|17 April 2004
Contingency plans for Solstice at Stonehenge
Traffic chaos on the night of the Summer Solstice around the Stonehenge area should be avoided, thanks to a raft of contingency plans recently announced. Last year's highly successful celebration was marred for many visitors by long tailbacks on the A303 near Stonehenge, which took several hours to clear. Other road users and nearby residents also faced severe delays after they were caught in the Solstice snarl-up.
Stonehenge is English Heritage's most visited site. Last Bank holiday weekend was the site's busiest Easter for five years: more than 18,000 people flocked to the stones, a 23% increase in visitor numbers compared to Easter 2003. Peter Carson, English Heritage's head of Stonehenge, said: "Its appeal can be attributed to people's ever increasing interest in heritage and history." More than 750,000 people visit Stonehenge a year, half from overseas.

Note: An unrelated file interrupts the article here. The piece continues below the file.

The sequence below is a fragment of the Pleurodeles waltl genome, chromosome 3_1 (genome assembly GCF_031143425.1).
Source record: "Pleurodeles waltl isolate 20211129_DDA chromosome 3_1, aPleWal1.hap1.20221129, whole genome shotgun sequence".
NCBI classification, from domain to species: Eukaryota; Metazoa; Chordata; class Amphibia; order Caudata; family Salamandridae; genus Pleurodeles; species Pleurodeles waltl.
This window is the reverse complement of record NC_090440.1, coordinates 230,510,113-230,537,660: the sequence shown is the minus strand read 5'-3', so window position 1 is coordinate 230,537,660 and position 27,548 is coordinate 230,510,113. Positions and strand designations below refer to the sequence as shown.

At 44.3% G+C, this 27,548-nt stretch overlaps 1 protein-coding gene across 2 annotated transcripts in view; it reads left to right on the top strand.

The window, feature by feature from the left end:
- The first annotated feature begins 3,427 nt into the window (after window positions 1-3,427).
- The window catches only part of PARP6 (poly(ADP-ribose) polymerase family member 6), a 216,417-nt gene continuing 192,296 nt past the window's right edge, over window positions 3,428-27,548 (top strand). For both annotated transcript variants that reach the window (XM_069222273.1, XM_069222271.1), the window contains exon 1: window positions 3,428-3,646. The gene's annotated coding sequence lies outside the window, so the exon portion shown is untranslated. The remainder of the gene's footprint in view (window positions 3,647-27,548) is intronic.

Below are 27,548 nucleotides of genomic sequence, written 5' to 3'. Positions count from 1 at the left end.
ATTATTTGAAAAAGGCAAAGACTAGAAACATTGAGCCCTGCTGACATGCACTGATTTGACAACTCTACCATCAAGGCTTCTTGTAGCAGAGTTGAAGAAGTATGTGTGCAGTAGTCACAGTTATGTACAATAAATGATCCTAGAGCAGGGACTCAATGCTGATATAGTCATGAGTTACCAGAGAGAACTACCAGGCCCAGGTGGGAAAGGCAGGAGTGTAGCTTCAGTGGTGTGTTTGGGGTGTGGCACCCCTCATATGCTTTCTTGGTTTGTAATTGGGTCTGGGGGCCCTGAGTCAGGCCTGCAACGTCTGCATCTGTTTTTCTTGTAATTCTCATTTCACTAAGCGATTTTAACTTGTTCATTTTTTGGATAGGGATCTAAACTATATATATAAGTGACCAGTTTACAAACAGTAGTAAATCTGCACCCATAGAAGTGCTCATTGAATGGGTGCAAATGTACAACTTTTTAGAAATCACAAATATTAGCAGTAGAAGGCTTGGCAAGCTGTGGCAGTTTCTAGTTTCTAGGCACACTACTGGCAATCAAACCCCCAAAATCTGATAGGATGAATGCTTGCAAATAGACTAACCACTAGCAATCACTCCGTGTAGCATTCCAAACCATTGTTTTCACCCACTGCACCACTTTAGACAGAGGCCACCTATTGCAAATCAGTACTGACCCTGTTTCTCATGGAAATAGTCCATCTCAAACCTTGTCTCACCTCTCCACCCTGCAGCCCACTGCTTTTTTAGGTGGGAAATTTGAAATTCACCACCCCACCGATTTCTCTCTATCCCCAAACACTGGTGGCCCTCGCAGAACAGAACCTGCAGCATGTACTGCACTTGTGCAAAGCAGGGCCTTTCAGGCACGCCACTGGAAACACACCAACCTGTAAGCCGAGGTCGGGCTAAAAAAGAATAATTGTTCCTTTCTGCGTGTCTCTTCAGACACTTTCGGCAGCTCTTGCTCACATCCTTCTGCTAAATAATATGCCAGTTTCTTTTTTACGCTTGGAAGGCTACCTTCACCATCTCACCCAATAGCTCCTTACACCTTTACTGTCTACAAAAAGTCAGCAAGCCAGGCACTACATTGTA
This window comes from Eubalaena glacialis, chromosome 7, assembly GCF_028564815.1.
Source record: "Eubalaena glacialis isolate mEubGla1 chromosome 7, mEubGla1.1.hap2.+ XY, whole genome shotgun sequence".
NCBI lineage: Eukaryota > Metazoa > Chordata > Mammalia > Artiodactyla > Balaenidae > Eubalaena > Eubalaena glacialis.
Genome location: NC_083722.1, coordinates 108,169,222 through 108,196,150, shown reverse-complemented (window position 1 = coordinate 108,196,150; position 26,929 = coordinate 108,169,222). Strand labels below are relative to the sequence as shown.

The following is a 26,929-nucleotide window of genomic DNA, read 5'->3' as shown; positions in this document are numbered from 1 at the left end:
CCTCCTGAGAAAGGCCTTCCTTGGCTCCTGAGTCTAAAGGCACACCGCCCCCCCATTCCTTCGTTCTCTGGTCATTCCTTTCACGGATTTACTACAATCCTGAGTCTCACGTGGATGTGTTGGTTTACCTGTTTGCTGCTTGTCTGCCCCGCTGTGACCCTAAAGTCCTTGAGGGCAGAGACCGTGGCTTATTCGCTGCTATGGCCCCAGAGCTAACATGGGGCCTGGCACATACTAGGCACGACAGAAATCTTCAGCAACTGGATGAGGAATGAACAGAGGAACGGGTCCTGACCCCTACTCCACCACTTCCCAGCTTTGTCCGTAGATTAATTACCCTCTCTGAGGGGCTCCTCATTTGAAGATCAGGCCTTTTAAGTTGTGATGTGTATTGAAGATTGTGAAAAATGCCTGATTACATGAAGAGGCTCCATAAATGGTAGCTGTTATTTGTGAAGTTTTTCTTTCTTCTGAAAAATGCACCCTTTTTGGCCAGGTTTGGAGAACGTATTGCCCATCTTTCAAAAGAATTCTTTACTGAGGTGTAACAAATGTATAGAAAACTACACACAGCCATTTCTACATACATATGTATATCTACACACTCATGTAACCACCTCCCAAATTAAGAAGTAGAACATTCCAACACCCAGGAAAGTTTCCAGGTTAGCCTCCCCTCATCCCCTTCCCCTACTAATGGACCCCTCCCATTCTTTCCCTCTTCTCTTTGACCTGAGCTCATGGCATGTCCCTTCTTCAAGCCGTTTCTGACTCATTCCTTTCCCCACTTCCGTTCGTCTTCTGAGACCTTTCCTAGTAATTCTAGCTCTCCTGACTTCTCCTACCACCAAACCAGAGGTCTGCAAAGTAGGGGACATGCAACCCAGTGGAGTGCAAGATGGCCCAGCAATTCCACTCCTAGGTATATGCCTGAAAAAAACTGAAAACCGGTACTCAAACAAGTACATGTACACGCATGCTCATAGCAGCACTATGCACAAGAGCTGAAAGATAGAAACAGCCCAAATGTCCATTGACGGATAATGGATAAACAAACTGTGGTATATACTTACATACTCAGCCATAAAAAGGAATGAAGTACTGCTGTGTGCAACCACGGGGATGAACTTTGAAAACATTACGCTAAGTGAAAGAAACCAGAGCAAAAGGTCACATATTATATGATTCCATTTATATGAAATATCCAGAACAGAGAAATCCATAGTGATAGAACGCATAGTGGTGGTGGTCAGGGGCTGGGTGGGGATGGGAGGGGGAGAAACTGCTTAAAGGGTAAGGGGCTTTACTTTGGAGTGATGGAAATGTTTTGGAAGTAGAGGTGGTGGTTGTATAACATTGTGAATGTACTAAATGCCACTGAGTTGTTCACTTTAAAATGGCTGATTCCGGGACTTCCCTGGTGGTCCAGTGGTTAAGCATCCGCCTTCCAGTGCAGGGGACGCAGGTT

This year, organiser English Heritage hopes to cut the queues on Summer Solstice by opening the car park four hours earlier, at 8pm, and allowing more than 30,000 Solstice-goers access to the monument from 10pm until 9am on June 21. More revellers will be encouraged to use public transport, with buses laying on special services from Salisbury train and coach stations to Stonehenge.
Peter Carson told a meeting of Amesbury Council that for the first time people will walk to the monument along a 10m-wide corridor through farmers' fields, which will give better views of the stones then the normal route down the A344. The arrangements will be posted on websites about the Solstice and full emergency planning has already been carried out. Superintendent Matt Pullen is in charge of the police operation at the Solstice. "Obviously, it is a huge demand on resources," he said. "We hope to move away from the Solstice being seen as a party, and make it a family-friendly event for everyone."
Sources: Salisbury Journal & Avon Advertiser (14 April 2004), BBC News (15 April 2004)
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